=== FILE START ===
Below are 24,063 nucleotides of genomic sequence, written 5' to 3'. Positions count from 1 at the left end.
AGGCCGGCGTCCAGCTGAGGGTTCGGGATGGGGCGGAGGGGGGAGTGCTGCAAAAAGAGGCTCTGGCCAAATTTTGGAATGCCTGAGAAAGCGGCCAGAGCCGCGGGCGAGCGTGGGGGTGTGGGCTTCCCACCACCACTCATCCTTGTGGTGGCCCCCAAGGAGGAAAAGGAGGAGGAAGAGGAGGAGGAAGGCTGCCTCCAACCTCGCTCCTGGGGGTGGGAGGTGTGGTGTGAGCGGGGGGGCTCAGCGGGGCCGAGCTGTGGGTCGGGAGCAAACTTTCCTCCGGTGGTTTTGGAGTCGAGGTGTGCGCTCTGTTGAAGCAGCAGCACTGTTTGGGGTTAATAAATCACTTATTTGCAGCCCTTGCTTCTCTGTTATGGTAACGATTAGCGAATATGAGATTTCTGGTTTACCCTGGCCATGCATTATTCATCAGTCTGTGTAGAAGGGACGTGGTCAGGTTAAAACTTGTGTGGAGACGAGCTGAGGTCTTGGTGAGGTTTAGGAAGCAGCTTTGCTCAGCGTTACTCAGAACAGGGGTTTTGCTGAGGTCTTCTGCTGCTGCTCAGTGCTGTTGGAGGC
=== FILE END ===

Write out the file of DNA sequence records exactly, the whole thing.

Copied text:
Below are 24,063 nucleotides of genomic sequence, written 5' to 3'. Positions count from 1 at the left end.
AGGCCGGCGTCCAGCTGAGGGTTCGGGATGGGGCGGAGGGGGGAGTGCTGCAAAAAGAGGCTCTGGCCAAATTTTGGAATGCCTGAGAAAGCGGCCAGAGCCGCGGGCGAGCGTGGGGGTGTGGGCTTCCCACCACCACTCATCCTTGTGGTGGCCCCCAAGGAGGAAAAGGAGGAGGAAGAGGAGGAGGAAGGCTGCCTCCAACCTCGCTCCTGGGGGTGGGAGGTGTGGTGTGAGCGGGGGGGCTCAGCGGGGCCGAGCTGTGGGTCGGGAGCAAACTTTCCTCCGGTGGTTTTGGAGTCGAGGTGTGCGCTCTGTTGAAGCAGCAGCACTGTTTGGGGTTAATAAATCACTTATTTGCAGCCCTTGCTTCTCTGTTATGGTAACGATTAGCGAATATGAGATTTCTGGTTTACCCTGGCCATGCATTATTCATCAGTCTGTGTAGAAGGGACGTGGTCAGGTTAAAACTTGTGTGGAGACGAGCTGAGGTCTTGGTGAGGTTTAGGAAGCAGCTTTGCTCAGCGTTACTCAGAACAGGGGTTTTGCTGAGGTCTTCTGCTGCTGCTCAGTGCTGTTGGAGGC